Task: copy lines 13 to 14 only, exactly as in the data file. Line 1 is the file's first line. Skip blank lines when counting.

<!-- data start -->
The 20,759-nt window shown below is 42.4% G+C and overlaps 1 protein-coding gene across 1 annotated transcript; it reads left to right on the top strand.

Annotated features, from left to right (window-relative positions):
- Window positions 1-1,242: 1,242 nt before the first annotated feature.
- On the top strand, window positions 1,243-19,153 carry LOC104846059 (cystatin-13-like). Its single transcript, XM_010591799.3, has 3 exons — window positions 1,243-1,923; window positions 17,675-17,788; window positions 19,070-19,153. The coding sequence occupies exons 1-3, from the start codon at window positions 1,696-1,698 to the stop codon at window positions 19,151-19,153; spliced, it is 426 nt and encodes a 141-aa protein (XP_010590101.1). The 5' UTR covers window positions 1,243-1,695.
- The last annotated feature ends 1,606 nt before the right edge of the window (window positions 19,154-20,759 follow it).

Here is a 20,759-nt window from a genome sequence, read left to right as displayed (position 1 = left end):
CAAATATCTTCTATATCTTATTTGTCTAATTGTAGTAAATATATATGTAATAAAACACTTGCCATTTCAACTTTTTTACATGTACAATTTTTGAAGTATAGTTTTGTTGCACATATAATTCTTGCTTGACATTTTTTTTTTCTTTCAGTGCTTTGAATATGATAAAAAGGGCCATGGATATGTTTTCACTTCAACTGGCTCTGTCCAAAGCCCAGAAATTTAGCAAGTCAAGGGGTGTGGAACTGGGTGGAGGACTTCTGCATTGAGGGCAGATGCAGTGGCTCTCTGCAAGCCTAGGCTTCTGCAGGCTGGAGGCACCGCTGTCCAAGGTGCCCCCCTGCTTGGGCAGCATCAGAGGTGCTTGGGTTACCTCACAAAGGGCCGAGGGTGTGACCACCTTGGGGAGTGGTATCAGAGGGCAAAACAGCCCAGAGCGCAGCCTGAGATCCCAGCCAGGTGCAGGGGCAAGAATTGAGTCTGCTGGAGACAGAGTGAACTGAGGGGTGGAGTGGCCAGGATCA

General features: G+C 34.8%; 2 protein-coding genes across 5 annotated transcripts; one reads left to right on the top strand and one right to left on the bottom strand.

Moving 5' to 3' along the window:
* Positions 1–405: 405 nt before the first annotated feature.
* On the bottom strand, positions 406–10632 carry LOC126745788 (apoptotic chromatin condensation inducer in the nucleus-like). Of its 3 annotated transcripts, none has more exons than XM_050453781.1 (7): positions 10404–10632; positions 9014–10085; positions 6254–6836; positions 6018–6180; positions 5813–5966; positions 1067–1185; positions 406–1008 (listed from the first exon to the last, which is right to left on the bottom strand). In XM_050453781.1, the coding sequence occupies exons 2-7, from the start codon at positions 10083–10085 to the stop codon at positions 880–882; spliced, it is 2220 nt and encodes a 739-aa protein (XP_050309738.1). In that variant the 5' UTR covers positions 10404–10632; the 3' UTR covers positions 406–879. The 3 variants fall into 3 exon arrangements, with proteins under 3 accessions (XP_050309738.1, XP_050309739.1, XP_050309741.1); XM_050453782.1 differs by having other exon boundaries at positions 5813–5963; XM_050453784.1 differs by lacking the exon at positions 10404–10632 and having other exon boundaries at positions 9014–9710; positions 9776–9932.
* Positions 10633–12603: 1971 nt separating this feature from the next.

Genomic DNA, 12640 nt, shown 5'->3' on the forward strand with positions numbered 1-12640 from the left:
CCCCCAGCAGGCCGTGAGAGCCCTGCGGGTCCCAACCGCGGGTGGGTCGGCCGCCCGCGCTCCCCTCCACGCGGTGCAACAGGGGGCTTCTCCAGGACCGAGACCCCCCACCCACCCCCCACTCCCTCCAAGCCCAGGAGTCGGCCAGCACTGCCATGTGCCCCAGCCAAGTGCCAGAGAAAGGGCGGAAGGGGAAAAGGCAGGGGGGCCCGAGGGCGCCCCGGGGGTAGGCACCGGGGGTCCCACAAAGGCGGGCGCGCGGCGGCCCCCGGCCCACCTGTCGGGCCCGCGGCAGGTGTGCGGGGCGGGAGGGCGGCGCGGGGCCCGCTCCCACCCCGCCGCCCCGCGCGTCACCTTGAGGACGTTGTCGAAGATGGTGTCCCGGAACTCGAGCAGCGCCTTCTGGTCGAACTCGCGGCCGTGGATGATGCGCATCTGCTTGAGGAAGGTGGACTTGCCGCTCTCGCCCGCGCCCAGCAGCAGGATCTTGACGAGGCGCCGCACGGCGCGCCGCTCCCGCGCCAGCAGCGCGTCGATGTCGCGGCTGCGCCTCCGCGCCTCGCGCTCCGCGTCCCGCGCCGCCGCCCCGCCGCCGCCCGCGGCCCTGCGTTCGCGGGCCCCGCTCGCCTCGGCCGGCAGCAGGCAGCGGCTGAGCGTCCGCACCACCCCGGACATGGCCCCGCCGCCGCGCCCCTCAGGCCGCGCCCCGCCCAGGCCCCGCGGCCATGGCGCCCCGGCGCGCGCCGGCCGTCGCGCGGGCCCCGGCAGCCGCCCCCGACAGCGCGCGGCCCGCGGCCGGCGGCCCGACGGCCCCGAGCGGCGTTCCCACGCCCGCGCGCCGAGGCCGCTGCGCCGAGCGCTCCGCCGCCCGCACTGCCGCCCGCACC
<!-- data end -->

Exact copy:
Genomic DNA, 12640 nt, shown 5'->3' on the forward strand with positions numbered 1-12640 from the left:
CCCCCAGCAGGCCGTGAGAGCCCTGCGGGTCCCAACCGCGGGTGGGTCGGCCGCCCGCGCTCCCCTCCACGCGGTGCAACAGGGGGCTTCTCCAGGACCGAGACCCCCCACCCACCCCCCACTCCCTCCAAGCCCAGGAGTCGGCCAGCACTGCCATGTGCCCCAGCCAAGTGCCAGAGAAAGGGCGGAAGGGGAAAAGGCAGGGGGGCCCGAGGGCGCCCCGGGGGTAGGCACCGGGGGTCCCACAAAGGCGGGCGCGCGGCGGCCCCCGGCCCACCTGTCGGGCCCGCGGCAGGTGTGCGGGGCGGGAGGGCGGCGCGGGGCCCGCTCCCACCCCGCCGCCCCGCGCGTCACCTTGAGGACGTTGTCGAAGATGGTGTCCCGGAACTCGAGCAGCGCCTTCTGGTCGAACTCGCGGCCGTGGATGATGCGCATCTGCTTGAGGAAGGTGGACTTGCCGCTCTCGCCCGCGCCCAGCAGCAGGATCTTGACGAGGCGCCGCACGGCGCGCCGCTCCCGCGCCAGCAGCGCGTCGATGTCGCGGCTGCGCCTCCGCGCCTCGCGCTCCGCGTCCCGCGCCGCCGCCCCGCCGCCGCCCGCGGCCCTGCGTTCGCGGGCCCCGCTCGCCTCGGCCGGCAGCAGGCAGCGGCTGAGCGTCCGCACCACCCCGGACATGGCCCCGCCGCCGCGCCCCTCAGGCCGCGCCCCGCCCAGGCCCCGCGGCCATGGCGCCCCGGCGCGCGCCGGCCGTCGCGCGGGCCCCGGCAGCCGCCCCCGACAGCGCGCGGCCCGCGGCCGGCGGCCCGACGGCCCCGAGCGGCGTTCCCACGCCCGCGCGCCGAGGCCGCTGCGCCGAGCGCTCCGCCGCCCGCACTGCCGCCCGCACC